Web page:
Another issue that this bill seeks to address is the growing sense among employers and postsecondary institutions that our Nation's high school students who do graduate are increasingly unprepared for success either in the workforce or in college. Employers in various economic sectors, including technology, manufacturing, health care, construction, and others, report difficulty in identifying qualified candidates for skilled positions. Recent surveys also indicate that many employers are dissatisfied with the overall preparation of secondary school graduates. In order for companies in the United States to be competitive in a global economy, we must have a highly skilled workforce. Adequate preparation at the high school level can help prepare students for entry into our rapidly changing global economy where new emerging industries are cropping up in Wisconsin and around the country.

To address these two interrelated issues, I am introducing the Connecting Education and Emerging Professions Act. My bill would provide 5-year competitive education grants to states and school districts to foster collaboration and discussions between schools, businesses, and others about the emerging industry workforce needs and how to prepare our high school students to meet those needs, both academically and practically. States and local school districts must use this money to form partnerships with local or regional businesses, postsecondary institutions, workforce development boards, labor organizations, nonprofit organizations and others.

These partnerships will have the responsibility of surveying the local, regional, and statewide emerging industries and deciding what are the academic and work-based skills that our high school students need in order to be successful in these emerging industries. The partnerships will then work together to develop new and engaging curriculum and programs designed to teach the academic and work-based skills that are necessary to succeed in these new emerging industries. Once the partnership has designed a curriculum or program and received approval from the Federal Department of Education, the partnership will work to implement the program in qualifying schools.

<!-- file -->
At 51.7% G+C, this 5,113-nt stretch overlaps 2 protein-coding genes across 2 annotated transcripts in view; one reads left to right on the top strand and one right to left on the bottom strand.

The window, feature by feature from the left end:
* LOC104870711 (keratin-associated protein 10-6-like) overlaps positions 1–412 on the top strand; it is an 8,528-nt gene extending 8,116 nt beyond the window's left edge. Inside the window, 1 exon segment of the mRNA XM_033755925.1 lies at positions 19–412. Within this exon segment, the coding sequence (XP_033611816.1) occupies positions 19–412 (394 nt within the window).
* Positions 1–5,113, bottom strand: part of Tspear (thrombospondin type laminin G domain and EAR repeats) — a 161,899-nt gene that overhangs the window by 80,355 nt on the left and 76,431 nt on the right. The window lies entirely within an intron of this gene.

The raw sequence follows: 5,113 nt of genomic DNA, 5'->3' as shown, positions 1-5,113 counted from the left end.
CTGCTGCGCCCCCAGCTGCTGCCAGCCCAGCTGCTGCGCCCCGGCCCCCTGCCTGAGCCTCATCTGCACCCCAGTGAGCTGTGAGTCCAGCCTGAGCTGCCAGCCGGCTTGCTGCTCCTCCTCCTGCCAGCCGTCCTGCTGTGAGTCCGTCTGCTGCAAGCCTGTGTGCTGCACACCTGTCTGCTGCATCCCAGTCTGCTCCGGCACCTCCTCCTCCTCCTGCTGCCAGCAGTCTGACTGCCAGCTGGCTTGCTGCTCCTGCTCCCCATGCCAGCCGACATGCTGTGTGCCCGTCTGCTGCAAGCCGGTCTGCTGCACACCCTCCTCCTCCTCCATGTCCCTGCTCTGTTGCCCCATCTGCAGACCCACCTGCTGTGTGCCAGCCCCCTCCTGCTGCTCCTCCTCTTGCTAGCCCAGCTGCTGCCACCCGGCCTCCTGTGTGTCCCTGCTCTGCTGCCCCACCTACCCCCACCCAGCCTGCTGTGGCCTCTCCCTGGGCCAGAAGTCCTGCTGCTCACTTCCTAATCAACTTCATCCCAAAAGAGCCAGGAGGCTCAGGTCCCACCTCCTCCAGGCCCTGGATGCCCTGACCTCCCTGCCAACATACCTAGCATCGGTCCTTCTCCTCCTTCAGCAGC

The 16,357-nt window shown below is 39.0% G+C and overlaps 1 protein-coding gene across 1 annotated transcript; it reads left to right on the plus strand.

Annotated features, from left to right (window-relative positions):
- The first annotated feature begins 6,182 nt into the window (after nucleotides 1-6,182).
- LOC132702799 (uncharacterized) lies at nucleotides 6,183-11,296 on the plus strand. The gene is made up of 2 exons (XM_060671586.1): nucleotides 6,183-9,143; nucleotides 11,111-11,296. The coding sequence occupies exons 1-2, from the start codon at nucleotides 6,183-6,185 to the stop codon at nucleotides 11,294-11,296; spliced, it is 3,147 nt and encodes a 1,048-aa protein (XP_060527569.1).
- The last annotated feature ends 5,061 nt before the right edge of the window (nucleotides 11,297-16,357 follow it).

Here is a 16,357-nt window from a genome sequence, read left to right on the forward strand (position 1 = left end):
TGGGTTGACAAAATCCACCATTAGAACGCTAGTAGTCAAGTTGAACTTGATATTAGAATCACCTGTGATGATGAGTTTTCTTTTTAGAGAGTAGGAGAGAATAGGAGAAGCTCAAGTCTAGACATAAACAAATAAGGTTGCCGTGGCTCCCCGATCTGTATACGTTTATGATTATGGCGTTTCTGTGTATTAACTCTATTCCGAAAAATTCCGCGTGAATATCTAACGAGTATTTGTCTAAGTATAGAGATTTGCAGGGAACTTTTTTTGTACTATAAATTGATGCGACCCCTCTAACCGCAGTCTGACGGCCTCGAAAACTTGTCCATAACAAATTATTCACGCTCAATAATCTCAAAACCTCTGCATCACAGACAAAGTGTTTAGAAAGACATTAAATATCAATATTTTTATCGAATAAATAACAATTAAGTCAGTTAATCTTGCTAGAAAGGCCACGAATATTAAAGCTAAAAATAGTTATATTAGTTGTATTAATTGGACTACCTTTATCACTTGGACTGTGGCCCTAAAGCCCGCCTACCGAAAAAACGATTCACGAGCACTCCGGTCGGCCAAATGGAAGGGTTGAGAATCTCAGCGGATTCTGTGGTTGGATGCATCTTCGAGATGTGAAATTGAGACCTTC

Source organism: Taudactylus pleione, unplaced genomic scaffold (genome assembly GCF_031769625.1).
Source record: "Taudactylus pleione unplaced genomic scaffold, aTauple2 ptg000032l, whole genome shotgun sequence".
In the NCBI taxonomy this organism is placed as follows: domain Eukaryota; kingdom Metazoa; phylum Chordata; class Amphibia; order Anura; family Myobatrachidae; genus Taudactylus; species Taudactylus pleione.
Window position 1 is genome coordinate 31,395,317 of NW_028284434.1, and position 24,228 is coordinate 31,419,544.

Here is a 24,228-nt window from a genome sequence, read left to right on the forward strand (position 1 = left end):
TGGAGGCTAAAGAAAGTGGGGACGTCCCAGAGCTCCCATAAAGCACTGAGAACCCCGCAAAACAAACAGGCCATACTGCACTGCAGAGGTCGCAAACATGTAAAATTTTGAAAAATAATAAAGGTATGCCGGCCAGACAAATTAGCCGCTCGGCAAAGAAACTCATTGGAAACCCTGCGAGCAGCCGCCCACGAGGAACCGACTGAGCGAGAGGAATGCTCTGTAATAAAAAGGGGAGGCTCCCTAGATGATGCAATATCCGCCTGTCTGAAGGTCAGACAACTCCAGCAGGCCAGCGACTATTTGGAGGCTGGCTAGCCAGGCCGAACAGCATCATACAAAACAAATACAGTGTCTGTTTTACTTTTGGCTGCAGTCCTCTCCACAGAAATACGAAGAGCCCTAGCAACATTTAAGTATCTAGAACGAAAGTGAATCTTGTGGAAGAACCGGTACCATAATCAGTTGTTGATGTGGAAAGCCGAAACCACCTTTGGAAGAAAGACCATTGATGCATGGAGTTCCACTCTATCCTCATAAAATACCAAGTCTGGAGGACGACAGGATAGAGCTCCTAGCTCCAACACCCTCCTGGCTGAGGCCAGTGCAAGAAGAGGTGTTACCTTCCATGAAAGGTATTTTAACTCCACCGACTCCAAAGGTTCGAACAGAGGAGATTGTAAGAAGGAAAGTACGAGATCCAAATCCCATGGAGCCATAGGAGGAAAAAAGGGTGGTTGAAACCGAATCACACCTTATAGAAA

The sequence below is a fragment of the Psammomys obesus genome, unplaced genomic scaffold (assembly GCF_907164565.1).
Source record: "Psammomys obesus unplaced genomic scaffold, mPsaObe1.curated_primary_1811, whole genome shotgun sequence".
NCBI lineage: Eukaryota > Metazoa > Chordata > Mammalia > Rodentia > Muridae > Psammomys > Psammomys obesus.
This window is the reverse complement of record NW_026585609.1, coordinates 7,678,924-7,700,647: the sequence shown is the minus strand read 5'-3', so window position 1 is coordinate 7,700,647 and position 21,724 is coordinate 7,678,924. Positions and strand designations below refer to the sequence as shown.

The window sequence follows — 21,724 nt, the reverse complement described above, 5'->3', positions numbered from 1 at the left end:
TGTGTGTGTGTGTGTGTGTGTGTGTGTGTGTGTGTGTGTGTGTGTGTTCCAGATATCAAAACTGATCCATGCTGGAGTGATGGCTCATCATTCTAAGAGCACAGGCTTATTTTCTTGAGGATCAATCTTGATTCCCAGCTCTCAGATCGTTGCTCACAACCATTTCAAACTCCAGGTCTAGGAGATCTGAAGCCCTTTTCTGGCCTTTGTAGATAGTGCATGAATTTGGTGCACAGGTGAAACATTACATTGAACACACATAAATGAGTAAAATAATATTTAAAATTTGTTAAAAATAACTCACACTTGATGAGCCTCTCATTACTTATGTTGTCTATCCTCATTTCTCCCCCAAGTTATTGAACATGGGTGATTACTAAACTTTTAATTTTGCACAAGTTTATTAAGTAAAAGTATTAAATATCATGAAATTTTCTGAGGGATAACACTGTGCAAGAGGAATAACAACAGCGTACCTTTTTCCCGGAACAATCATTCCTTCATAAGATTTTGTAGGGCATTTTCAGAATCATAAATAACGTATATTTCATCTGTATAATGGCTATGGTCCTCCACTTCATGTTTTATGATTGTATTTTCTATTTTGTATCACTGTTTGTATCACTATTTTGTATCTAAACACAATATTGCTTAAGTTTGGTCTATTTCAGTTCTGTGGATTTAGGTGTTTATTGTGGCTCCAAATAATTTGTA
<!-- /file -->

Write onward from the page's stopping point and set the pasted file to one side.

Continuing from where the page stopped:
During the implementation phase, the partnership will come together to implement hands-on learning and work opportunities for students including internships, apprenticeships, job shadowing, and other career and technical education programs. These hands-on learning and work opportunities will be based on the emerging industry pathways curriculum or program that the eligible partnership has designed and will offer students practical academic experiences and skill-building lessons that they can use in the workplace or in postsecondary education.

This legislation seeks to help schools, businesses, colleges, and the students who would be served by this legislation all talk with each other to build new programs that would help boost student engagement in learning and student attendance and graduation rates while also preparing students for success in the workforce or in college after they graduate. There are a number of successful local and state programs around Wisconsin that this legislation would help support and that served as valuable examples as I developed this legislation.

Wisconsin's Department of Public Instruction, Department of Workforce Development, and various local school districts have all been working to boost Wisconsin's career and technical education offerings and gear these offerings towards emerging industries. My bill seeks to help Wisconsin and other states build on these efforts and engage in additional conversations with interested stakeholders to design new curriculums and programs to prepare students for emerging industries.

I look forward to pushing this legislation forward in the coming weeks and months. Some of our Nation's schools are experiencing high dropout rates in part because students aren't connecting with what they are being taught. At the same time, we're seeing an emergence of new industries, like those aiming to capitalize on alternative energies and energy efficiency, that need employers with skills and training in their field. If we help schools connect their students with businesses, workforce development boards, and colleges that offer career and academic opportunities in these new and exciting fields, we can help to lower the alarming dropout rates while helping these emerging industries thrive.

Mr. President, I ask unanimous consent that the text of the bill be printed in the RECORD.